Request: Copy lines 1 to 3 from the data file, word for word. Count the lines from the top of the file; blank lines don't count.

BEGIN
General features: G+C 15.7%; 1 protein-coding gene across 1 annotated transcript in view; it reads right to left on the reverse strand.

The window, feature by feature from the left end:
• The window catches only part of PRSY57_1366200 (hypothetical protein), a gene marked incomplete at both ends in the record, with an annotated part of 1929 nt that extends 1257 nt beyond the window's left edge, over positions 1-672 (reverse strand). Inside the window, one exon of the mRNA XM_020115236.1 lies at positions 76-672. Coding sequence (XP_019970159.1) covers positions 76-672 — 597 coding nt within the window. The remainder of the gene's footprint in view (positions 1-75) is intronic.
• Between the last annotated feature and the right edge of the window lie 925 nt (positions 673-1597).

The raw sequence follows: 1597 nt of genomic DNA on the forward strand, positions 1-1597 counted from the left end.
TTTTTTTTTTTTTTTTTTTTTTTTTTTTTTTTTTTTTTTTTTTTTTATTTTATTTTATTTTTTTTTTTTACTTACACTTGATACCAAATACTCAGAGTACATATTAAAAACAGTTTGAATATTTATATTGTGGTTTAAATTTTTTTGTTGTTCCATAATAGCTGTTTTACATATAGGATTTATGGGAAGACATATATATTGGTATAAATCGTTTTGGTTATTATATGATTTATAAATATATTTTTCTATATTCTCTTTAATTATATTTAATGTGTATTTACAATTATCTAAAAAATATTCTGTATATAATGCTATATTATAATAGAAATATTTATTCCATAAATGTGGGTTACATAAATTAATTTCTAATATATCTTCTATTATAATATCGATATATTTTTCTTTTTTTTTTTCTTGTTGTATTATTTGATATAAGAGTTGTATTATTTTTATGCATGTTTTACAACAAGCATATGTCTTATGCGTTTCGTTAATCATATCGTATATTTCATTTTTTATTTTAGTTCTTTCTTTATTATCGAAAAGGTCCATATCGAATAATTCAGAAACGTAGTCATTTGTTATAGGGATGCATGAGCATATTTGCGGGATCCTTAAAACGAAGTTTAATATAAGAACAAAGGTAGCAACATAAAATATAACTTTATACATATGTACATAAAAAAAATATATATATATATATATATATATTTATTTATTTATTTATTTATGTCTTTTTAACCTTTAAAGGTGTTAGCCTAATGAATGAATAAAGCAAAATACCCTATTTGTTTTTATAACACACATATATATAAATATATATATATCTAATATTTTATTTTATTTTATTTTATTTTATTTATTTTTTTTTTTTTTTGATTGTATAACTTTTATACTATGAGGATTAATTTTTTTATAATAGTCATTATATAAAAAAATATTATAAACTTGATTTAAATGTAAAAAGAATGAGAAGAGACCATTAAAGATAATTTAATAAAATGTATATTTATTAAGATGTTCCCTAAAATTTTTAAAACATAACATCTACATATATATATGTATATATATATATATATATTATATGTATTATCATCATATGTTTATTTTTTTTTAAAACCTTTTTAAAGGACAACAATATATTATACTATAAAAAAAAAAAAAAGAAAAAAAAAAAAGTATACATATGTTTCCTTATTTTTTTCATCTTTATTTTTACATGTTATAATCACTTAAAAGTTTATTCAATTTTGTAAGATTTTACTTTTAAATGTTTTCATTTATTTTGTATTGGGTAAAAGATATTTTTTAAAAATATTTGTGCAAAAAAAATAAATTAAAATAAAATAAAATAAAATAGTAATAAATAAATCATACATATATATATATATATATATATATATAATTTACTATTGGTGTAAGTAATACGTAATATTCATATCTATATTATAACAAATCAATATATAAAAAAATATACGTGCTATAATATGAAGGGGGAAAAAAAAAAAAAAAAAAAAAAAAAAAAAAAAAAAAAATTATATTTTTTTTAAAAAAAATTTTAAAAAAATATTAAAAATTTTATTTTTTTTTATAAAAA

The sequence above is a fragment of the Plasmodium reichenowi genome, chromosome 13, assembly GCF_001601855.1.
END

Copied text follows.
General features: G+C 15.7%; 1 protein-coding gene across 1 annotated transcript in view; it reads right to left on the reverse strand.

The window, feature by feature from the left end:
• The window catches only part of PRSY57_1366200 (hypothetical protein), a gene marked incomplete at both ends in the record, with an annotated part of 1929 nt that extends 1257 nt beyond the window's left edge, over positions 1-672 (reverse strand). Inside the window, one exon of the mRNA XM_020115236.1 lies at positions 76-672. Coding sequence (XP_019970159.1) covers positions 76-672 — 597 coding nt within the window. The remainder of the gene's footprint in view (positions 1-75) is intronic.